Monday, June 16, 2008

More on Obama Social Security Plan

Senator Barack Obama fleshed out a few details on his Social Security plan over the past several days, prompting increased press coverage and commentary.

One specific nugget was that Obama's plan would apply the payroll tax to earnings above $250,000, while in the past he had been vaguer and stated that the top end of his "donut hole" would lie between $200,000 and $250,000. This alters somewhat the numbers I produced for the Wall Street Journal piece a while back. In that case, I had assumed the donut hole extended from $100,000 to only $200,000, with a 10-year phase in. At that time, I'd projected that his plan would eliminate around 43% of the 75-year deficit; with the higher $250,000 cap, that falls to around 36%. The total improvement would actually be smaller than that, as Sen. Obama has also proposed eliminating income taxes on seniors earning under $50,000; since most of these would be taxes levied on Social Security benefits, which by law flow back to Social Security, this would increase the Social Security shortfall by around 10%. In addition, Obama has proposed eliminating payroll taxes for individuals earning $8,000 or less. I haven't yet worked out an estimate on this, but it would also reduce the gains from the expansion of the payroll tax cap.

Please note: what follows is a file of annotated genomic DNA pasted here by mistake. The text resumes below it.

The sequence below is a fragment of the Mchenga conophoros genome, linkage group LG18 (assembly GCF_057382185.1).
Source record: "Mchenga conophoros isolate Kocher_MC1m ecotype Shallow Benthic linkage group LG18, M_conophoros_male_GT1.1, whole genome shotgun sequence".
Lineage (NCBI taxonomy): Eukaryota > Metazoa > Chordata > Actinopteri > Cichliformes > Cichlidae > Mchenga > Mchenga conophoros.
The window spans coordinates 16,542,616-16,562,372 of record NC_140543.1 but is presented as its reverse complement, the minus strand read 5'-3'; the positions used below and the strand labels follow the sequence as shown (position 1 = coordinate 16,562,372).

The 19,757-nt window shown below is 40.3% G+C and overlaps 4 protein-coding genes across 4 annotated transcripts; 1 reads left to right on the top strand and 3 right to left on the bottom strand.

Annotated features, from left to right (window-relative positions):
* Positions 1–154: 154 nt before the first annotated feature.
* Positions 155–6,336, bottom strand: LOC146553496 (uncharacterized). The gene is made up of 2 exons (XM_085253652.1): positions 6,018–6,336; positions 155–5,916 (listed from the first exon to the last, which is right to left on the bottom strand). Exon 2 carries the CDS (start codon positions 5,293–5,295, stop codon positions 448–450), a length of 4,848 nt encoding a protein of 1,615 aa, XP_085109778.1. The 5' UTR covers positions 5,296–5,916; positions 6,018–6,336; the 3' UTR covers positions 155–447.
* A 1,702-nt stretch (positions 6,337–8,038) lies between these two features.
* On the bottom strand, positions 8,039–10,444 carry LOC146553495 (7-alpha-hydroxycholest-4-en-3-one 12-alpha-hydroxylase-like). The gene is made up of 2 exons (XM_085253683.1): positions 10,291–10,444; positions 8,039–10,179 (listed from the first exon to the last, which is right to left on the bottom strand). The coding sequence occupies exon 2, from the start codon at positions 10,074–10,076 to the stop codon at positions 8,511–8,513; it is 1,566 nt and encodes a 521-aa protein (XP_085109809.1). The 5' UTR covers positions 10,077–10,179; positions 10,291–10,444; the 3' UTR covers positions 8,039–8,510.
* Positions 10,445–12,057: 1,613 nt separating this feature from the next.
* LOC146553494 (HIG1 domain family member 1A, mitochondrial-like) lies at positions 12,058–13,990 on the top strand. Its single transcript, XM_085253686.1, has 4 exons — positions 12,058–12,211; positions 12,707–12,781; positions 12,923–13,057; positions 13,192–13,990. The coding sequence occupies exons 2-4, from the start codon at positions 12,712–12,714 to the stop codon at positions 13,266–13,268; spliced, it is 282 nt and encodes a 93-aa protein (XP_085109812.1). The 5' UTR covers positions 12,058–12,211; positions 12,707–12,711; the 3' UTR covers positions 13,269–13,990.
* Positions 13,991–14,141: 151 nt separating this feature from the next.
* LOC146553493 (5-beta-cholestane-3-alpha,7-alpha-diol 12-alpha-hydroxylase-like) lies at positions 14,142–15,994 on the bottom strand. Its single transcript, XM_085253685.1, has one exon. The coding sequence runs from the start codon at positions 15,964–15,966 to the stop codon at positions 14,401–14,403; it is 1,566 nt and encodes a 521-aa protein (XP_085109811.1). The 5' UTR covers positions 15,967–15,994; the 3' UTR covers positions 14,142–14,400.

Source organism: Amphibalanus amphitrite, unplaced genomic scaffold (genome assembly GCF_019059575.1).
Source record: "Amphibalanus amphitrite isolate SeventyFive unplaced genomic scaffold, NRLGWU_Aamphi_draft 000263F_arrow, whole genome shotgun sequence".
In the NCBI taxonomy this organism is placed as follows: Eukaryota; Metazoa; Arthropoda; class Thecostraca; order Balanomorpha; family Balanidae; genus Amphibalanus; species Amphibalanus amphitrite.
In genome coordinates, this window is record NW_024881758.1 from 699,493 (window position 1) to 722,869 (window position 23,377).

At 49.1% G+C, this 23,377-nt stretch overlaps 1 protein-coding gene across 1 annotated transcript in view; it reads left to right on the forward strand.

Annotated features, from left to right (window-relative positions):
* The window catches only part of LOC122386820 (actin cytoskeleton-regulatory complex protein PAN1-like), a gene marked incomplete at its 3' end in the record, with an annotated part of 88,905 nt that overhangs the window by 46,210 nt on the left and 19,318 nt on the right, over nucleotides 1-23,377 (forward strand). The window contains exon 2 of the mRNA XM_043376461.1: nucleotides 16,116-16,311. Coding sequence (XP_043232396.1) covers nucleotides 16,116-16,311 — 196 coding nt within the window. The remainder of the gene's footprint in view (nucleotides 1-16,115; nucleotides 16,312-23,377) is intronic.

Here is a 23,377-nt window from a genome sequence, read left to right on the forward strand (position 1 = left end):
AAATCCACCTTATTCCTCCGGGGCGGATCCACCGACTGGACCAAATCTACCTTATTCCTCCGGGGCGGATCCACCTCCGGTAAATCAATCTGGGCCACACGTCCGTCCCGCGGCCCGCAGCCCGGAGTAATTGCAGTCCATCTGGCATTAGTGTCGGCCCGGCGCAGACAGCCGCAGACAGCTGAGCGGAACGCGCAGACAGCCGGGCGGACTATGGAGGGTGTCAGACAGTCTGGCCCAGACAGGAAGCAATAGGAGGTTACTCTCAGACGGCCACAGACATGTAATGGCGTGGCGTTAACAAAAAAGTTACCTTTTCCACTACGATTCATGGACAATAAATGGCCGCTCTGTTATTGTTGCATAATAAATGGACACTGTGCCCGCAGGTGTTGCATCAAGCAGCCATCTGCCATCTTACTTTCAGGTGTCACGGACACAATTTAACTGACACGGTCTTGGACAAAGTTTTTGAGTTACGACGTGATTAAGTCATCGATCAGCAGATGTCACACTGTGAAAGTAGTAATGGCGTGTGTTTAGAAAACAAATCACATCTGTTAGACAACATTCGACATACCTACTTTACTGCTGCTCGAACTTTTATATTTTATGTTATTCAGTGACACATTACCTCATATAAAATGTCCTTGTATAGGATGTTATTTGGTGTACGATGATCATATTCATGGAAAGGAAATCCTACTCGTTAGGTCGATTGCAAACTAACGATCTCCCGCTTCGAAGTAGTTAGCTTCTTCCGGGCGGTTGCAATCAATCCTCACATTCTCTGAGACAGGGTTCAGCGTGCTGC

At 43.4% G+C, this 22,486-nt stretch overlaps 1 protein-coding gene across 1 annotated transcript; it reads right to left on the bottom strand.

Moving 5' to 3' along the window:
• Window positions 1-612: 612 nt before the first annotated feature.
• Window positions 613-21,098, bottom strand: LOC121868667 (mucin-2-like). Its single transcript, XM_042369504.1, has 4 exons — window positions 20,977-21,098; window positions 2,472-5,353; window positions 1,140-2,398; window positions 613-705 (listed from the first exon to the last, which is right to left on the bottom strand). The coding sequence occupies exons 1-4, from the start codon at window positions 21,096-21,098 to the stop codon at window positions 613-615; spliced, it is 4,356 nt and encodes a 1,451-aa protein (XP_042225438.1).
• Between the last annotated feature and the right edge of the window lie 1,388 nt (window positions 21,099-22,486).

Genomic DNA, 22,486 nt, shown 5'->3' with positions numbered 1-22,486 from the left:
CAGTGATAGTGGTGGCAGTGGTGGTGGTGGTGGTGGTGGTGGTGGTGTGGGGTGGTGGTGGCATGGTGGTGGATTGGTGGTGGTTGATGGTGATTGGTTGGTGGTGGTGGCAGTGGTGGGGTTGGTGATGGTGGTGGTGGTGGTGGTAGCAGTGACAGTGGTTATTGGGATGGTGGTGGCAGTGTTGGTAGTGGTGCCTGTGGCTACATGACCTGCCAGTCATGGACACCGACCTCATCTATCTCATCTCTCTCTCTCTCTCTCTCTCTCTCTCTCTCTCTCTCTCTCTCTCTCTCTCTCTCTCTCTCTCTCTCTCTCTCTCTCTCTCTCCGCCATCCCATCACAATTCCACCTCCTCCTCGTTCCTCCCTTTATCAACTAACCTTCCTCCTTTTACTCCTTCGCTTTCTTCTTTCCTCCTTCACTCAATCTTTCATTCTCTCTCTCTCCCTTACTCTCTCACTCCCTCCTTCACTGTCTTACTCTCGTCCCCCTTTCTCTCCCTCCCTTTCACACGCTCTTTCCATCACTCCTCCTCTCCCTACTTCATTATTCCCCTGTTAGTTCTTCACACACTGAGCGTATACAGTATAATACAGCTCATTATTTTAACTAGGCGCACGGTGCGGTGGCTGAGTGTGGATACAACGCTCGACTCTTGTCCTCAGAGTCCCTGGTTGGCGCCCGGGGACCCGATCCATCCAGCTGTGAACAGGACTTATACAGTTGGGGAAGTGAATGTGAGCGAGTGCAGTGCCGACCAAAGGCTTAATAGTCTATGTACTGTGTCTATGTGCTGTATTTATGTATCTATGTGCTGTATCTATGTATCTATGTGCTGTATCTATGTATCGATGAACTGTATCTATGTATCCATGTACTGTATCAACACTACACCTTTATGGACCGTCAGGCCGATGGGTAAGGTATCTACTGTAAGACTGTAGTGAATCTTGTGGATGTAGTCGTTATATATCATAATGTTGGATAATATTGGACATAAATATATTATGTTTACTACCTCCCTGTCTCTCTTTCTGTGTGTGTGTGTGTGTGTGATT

The Tax Policy Center blog has a good discussion of Sen. Obama's proposal, as does EconomistMom. The TPC notes that the Obama campaign is being vague on the details of the plan, so far not disclosing whether benefits would be paid upon the additional contributions (consistent with Social Security's history, I've assumed they would be) or even whether the tax rate above the donut hole would be the same 12.4% levied on earnings up to $102,000. Both TPC and EconomistMom note that Obama's plan is complex, and TPC points out that by targeting it on a very small chunk of the population it significantly increases marginal tax rates and thus raises incentives to hide income.

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